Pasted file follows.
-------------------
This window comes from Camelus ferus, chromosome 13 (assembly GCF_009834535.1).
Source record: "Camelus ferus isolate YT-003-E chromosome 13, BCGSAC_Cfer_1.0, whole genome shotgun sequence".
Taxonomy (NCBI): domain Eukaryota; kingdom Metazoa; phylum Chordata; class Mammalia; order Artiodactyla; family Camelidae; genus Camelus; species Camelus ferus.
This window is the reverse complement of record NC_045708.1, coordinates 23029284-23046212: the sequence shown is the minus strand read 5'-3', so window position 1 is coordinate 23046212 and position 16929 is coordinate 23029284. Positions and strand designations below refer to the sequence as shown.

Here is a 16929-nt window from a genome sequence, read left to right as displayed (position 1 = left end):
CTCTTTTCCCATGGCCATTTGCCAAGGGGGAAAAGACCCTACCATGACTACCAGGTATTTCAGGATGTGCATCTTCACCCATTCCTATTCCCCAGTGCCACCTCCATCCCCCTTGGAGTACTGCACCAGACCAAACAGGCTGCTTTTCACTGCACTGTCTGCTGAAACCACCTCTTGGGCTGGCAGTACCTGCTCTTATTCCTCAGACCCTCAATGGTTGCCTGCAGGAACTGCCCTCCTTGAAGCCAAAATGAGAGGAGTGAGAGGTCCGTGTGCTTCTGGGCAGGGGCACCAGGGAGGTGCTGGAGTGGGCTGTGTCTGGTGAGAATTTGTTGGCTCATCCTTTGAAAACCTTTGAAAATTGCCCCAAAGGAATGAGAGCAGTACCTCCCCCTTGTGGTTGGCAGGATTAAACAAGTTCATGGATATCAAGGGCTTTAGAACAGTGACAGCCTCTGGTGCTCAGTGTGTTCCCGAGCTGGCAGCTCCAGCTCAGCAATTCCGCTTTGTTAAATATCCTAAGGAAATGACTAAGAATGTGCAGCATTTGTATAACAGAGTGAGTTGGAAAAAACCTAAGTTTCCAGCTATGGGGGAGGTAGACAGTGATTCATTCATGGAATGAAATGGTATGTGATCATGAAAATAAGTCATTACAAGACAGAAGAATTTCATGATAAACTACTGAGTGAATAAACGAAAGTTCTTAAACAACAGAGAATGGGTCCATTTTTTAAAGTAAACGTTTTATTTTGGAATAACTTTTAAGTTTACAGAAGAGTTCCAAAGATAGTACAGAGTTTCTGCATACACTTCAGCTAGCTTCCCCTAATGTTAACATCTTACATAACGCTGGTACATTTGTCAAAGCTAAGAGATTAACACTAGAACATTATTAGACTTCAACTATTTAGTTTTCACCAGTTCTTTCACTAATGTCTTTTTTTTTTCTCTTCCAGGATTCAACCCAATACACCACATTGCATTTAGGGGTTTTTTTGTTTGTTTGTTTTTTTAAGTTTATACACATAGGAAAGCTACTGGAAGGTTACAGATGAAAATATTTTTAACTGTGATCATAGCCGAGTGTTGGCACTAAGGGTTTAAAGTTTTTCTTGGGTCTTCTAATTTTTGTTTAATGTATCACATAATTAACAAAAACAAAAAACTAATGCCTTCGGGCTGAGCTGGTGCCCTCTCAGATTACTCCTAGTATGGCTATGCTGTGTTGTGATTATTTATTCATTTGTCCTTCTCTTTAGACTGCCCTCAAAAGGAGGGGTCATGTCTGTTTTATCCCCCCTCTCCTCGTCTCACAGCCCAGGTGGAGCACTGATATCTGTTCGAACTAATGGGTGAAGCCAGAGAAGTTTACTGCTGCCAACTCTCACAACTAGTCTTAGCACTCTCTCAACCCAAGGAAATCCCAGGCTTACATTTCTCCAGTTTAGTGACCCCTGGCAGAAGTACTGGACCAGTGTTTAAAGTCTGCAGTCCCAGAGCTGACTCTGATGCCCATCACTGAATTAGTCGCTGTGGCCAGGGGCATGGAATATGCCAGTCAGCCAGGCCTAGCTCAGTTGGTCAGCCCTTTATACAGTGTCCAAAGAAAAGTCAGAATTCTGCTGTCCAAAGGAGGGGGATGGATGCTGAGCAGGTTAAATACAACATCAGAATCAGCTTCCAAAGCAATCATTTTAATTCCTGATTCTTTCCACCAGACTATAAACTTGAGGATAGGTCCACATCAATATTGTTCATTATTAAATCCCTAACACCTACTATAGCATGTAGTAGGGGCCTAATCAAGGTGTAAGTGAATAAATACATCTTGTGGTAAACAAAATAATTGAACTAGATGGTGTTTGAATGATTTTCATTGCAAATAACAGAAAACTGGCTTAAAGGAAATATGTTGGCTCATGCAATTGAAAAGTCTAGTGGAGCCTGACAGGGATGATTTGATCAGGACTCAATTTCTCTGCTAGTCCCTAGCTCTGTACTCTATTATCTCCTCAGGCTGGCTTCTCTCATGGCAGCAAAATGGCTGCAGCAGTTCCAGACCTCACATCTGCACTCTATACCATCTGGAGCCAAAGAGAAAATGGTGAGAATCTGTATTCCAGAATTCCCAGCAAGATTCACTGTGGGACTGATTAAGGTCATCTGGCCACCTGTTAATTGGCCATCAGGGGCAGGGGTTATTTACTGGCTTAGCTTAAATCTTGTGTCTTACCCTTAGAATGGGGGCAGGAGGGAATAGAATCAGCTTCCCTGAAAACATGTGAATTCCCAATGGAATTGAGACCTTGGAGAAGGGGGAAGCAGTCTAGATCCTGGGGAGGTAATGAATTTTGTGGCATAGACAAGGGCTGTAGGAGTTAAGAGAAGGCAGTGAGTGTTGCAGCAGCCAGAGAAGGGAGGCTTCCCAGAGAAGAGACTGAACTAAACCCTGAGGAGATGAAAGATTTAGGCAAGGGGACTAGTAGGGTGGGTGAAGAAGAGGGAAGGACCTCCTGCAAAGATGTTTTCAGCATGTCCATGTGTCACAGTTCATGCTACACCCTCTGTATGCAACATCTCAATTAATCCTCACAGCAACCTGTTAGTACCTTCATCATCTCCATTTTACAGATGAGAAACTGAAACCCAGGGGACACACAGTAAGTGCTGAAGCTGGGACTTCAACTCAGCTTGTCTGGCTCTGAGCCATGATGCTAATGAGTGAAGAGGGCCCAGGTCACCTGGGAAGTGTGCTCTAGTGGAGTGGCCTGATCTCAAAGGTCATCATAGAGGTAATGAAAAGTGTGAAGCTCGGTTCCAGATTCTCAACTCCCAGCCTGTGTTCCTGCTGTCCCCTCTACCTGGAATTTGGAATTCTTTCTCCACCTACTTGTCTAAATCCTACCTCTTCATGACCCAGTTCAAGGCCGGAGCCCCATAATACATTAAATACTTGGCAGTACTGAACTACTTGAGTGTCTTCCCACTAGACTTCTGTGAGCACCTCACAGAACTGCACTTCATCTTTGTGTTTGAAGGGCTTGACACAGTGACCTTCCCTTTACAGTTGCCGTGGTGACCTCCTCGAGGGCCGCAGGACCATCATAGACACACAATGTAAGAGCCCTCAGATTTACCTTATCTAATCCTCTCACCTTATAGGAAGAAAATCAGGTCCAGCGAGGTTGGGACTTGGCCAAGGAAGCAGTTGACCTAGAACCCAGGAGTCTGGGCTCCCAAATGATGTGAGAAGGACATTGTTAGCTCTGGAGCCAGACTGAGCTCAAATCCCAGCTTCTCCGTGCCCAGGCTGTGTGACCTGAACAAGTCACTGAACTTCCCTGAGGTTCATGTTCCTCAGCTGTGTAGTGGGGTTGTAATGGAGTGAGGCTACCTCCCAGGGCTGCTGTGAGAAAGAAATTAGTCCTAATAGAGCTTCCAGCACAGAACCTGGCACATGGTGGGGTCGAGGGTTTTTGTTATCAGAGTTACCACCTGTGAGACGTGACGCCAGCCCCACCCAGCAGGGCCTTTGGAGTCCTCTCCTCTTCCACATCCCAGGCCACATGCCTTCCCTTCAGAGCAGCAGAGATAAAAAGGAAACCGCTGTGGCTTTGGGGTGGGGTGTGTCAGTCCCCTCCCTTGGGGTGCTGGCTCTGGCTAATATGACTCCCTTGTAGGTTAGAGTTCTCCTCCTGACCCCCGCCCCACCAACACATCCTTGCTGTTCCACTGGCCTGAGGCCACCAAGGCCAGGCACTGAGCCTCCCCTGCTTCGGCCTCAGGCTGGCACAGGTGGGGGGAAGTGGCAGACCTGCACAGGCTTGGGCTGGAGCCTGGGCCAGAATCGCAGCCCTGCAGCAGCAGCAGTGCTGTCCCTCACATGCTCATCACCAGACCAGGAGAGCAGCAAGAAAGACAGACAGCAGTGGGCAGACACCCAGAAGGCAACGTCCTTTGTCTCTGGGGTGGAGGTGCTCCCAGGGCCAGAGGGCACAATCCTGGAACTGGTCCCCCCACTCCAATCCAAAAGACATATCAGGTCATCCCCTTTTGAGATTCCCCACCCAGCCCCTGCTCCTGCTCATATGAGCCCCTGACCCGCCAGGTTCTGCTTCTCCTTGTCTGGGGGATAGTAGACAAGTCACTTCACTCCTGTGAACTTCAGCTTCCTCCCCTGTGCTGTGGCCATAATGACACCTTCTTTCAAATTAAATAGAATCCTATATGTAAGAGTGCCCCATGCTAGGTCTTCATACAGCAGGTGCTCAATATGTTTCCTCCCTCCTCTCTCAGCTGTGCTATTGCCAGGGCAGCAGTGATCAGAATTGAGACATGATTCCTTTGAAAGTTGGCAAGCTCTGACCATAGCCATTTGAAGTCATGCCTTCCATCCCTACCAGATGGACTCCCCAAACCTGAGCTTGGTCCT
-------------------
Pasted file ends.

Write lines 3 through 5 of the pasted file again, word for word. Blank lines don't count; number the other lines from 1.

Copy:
Taxonomy (NCBI): domain Eukaryota; kingdom Metazoa; phylum Chordata; class Mammalia; order Artiodactyla; family Camelidae; genus Camelus; species Camelus ferus.
This window is the reverse complement of record NC_045708.1, coordinates 23029284-23046212: the sequence shown is the minus strand read 5'-3', so window position 1 is coordinate 23046212 and position 16929 is coordinate 23029284. Positions and strand designations below refer to the sequence as shown.

Here is a 16929-nt window from a genome sequence, read left to right as displayed (position 1 = left end):